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 CURRENT SURVEILLANCE SYSTEMS data they uncover from informal and official country sources. The top level of confidentiality classifies information sharing only among the three coordinating organizations (FAO, OIE, and WHO); the second level allows information to be disseminated with their collaborating centers; and the last level is for public dissemination. Establishing these levels of confidentiality allows information to be shared more readily between GLEWS partners without publicly disseminating information that has not been officially released by the country involved. In other cases, institutions and agencies in an affected region may have unclear lines of authority or conflict over roles and responsibilities. Thus, GLEWS is working to promote common guidelines that countries can use when faced with a potential outbreak. As of the June 2008 workshop, the GLEWS operation was in its infancy. STANDARDS OF THE WORLD ORGANIZATION FOR ANIMAL HEALTH As de La Rocque had noted, it is critical to have consistent standards and procedures applied across countries as an element of surveillance and response systems. Alejandro Thiermann of OIE described the standards that his organization has developed. The OIE has 172 member countries, and its objective is to engage each of them in a commitment to conduct surveil- lance, collect data, and rapidly disseminate data on both the presence of dis- eases being targeted as well as “other epidemiological events of an unusual nature,” Thiermann explained. Specifically, OIE’s objectives are to: • Encourage member countries to conduct surveillance and collect, analyze, and disseminate all animal health information necessary to mini- mize spread of disease in consistent ways; • Safeguard world trade by establishing health standards for animals and animal products, provide guarantees of the safety of animal food and protect animal welfare, and follow biological standards for diagnostic tests and vaccines; and • Provide expertise and encourage international solidarity in the con- trol of animal diseases, and improve infrastructure, the legal framework, and resources for veterinarians. The 172 member countries are legally obliged to adhere to the noti- fication obligations and the organization’s published standards, and OIE provides a variety of resources to assist them in doing so. A decision tree is used to determine which diseases are of concern and should be followed. The OIE has developed a web-based system, the World Animal Health Information System, for managing the data collected and providing addi- tional data resources. Each member country can add data, and the system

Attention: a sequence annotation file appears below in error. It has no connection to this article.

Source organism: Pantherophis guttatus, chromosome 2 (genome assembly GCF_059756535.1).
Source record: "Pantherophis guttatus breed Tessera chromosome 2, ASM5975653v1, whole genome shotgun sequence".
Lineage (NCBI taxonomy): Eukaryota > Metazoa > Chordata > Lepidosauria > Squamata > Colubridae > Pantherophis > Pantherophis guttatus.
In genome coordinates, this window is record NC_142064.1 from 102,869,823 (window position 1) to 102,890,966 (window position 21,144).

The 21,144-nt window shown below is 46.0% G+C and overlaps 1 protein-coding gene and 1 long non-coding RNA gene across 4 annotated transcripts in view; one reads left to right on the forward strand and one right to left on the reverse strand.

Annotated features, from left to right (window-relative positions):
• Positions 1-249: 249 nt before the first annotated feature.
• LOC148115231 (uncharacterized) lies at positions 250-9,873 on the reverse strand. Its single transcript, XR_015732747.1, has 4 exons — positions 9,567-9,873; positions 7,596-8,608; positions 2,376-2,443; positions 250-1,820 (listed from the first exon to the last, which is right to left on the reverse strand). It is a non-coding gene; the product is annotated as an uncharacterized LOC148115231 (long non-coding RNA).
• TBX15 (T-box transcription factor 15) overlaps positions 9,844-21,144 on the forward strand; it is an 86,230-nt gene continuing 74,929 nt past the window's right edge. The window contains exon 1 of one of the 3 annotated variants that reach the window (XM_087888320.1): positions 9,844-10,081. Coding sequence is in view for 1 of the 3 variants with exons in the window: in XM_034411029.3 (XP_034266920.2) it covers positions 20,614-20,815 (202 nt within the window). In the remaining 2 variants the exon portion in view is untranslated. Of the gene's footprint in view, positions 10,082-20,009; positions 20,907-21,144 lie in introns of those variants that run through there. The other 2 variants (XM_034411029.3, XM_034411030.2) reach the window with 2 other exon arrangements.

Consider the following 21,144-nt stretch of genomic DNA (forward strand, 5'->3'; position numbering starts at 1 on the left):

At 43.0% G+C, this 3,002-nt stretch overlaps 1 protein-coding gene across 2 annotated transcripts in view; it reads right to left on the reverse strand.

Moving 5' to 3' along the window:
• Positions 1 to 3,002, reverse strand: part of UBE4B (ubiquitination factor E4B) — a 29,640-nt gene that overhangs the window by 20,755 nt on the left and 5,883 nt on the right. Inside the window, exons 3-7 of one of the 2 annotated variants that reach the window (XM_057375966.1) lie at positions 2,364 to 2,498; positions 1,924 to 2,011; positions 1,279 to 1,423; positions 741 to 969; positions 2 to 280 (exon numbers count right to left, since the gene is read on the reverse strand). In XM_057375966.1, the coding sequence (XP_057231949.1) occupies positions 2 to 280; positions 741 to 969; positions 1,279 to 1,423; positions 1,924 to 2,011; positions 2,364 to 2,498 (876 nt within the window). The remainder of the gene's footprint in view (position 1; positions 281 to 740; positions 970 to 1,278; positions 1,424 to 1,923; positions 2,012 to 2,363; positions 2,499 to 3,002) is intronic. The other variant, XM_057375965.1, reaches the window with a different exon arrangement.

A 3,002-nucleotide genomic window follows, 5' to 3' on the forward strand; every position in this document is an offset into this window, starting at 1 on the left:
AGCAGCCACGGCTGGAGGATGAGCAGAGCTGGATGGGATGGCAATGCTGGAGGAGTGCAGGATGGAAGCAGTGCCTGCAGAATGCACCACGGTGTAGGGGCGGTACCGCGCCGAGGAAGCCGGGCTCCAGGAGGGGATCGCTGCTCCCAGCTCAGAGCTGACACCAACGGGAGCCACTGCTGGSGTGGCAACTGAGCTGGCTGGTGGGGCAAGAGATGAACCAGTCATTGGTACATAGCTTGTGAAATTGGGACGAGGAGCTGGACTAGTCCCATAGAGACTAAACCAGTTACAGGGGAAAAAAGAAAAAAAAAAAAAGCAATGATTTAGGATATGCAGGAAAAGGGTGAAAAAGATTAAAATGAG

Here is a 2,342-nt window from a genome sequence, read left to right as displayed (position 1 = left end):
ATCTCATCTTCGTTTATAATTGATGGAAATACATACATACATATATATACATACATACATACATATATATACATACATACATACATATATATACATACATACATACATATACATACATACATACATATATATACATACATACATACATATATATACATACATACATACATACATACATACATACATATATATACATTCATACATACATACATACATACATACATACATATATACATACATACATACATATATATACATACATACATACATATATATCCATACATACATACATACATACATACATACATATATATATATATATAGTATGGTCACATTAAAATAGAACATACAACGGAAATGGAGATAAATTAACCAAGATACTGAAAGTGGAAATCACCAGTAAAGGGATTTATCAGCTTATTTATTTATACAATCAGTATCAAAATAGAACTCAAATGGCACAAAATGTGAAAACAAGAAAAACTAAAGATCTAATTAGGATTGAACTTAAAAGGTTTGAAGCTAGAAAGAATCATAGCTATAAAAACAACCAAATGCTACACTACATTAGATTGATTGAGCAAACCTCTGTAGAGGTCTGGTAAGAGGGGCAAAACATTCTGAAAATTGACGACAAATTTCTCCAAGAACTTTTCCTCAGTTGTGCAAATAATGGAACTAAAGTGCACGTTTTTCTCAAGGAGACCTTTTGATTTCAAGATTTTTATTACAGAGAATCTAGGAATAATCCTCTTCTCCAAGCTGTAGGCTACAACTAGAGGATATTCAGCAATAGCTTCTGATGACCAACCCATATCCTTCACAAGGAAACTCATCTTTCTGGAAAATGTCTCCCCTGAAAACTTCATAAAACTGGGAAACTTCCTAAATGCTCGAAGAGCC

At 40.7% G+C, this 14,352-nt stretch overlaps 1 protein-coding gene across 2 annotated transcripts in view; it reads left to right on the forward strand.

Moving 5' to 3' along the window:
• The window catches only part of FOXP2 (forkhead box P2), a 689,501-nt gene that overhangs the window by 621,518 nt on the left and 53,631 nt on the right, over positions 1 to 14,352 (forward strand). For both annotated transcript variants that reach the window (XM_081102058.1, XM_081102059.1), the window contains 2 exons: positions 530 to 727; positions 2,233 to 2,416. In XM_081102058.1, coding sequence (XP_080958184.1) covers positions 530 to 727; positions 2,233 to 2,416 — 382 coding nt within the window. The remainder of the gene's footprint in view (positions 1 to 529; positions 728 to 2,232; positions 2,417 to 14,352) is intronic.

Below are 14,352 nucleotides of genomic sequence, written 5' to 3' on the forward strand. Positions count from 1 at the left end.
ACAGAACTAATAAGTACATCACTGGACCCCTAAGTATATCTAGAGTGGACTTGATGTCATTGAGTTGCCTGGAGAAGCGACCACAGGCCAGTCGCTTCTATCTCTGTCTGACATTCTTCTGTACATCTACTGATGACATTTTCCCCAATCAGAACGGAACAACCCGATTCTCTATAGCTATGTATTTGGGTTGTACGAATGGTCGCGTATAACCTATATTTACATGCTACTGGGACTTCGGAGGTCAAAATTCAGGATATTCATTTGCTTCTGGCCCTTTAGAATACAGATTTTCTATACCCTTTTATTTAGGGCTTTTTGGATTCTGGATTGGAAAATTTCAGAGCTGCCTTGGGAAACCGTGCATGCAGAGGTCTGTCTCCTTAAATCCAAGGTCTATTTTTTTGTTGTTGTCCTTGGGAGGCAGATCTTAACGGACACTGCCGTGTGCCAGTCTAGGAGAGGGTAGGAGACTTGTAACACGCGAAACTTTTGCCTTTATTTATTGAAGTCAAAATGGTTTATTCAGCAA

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 GLOBAL SURVEILLANCE OF ZOONOTIC DISEASES provides a simple and rapid method for countries to meet their reporting and other obligations. Maps and geo-coordinates assist with event location, and posted data are available to member countries. The OIE also offers other veterinary support services in 29 countries, including 160 reference laboratories and 20 centers for collaboration. In all, member countries have access to a staff of more than 130 experts covering 83 diseases. The OIE standards are designed to provide international guidelines that merge concerns about animal health and welfare, food safety, and public health. The OIE standards draw on the Sanitary and Phytosanitary Measures developed by the World Trade Organization, and are in harmony with those of other standard setting bodies such as the Codex Alimentarius (food safety) and the International Plant Protection Convention. The OIE standards include codes for: • Terrestrial animal health; • Aquatic animal health; • Diagnostic tests and vaccines for terrestrial animals; and • Diagnostic tests for aquatic animals. A process of regularly reviewing and updating the standards is integral to the system so that it can be adapted quickly as new information about a disease alters scientific consensus on the best procedures for responding to it. Thiermann closed with some observations about why the OIE system is so important. Its key principles—early detection, transparency, notifica- tion, and rapid response—depend on a combination of technical ability and political will, he explained. Thus, the challenge of improving and sustaining the effort is two-fold: encouraging countries to see surveillance as a global public good, and developing the necessary infrastructure to accomplish the task. The infrastructure may include laboratory networks, veterinary capac- ity, public- and private-sector involvement, informed farmers, and other factors. The OIE’s role is especially valuable when issues of international trade or competition among nations complicate questions of authority and responsibility. By mediating disagreements, providing objective analysis and procedural standards, and in many cases supplying the necessary infra- structure, OIE helps countries to view surveillance as a global priority and to do their part in supporting their own veterinarians, farmers, and other professionals in sustaining vigilance. WILDLIFE DISEASE SURVEILLANCE AND INVESTIGATION Although OIE focuses primarily on animals that are domesticated for food consumption, the health of wildlife is directly linked to that of both